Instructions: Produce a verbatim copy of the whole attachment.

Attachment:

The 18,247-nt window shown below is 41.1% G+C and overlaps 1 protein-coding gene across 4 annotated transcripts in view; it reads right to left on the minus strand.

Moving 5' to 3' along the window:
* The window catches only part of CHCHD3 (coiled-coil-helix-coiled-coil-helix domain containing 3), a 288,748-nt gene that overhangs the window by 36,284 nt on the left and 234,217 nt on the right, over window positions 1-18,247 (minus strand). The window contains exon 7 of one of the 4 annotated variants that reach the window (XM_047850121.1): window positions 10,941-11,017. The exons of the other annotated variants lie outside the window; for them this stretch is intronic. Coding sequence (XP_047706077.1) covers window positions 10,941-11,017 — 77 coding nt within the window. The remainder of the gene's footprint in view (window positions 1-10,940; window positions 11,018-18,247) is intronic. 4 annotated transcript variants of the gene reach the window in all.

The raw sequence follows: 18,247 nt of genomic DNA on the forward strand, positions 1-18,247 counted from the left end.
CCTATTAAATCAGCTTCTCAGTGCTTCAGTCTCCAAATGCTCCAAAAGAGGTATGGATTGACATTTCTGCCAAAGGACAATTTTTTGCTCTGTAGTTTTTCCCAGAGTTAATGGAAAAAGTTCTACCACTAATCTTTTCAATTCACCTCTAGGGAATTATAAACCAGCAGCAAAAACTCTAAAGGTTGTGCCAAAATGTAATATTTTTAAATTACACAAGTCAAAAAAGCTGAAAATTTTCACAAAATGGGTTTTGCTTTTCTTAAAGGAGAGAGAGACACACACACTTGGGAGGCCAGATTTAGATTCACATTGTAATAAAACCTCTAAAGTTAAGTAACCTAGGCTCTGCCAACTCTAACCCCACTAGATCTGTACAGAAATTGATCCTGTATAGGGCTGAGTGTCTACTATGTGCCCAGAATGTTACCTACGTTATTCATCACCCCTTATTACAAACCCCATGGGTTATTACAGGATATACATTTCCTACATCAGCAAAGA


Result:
The 18,247-nt window shown below is 41.1% G+C and overlaps 1 protein-coding gene across 4 annotated transcripts in view; it reads right to left on the minus strand.

Moving 5' to 3' along the window:
* The window catches only part of CHCHD3 (coiled-coil-helix-coiled-coil-helix domain containing 3), a 288,748-nt gene that overhangs the window by 36,284 nt on the left and 234,217 nt on the right, over window positions 1-18,247 (minus strand). The window contains exon 7 of one of the 4 annotated variants that reach the window (XM_047850121.1): window positions 10,941-11,017. The exons of the other annotated variants lie outside the window; for them this stretch is intronic. Coding sequence (XP_047706077.1) covers window positions 10,941-11,017 — 77 coding nt within the window. The remainder of the gene's footprint in view (window positions 1-10,940; window positions 11,018-18,247) is intronic. 4 annotated transcript variants of the gene reach the window in all.

The raw sequence follows: 18,247 nt of genomic DNA on the forward strand, positions 1-18,247 counted from the left end.
CCTATTAAATCAGCTTCTCAGTGCTTCAGTCTCCAAATGCTCCAAAAGAGGTATGGATTGACATTTCTGCCAAAGGACAATTTTTTGCTCTGTAGTTTTTCCCAGAGTTAATGGAAAAAGTTCTACCACTAATCTTTTCAATTCACCTCTAGGGAATTATAAACCAGCAGCAAAAACTCTAAAGGTTGTGCCAAAATGTAATATTTTTAAATTACACAAGTCAAAAAAGCTGAAAATTTTCACAAAATGGGTTTTGCTTTTCTTAAAGGAGAGAGAGACACACACACTTGGGAGGCCAGATTTAGATTCACATTGTAATAAAACCTCTAAAGTTAAGTAACCTAGGCTCTGCCAACTCTAACCCCACTAGATCTGTACAGAAATTGATCCTGTATAGGGCTGAGTGTCTACTATGTGCCCAGAATGTTACCTACGTTATTCATCACCCCTTATTACAAACCCCATGGGTTATTACAGGATATACATTTCCTACATCAGCAAAGA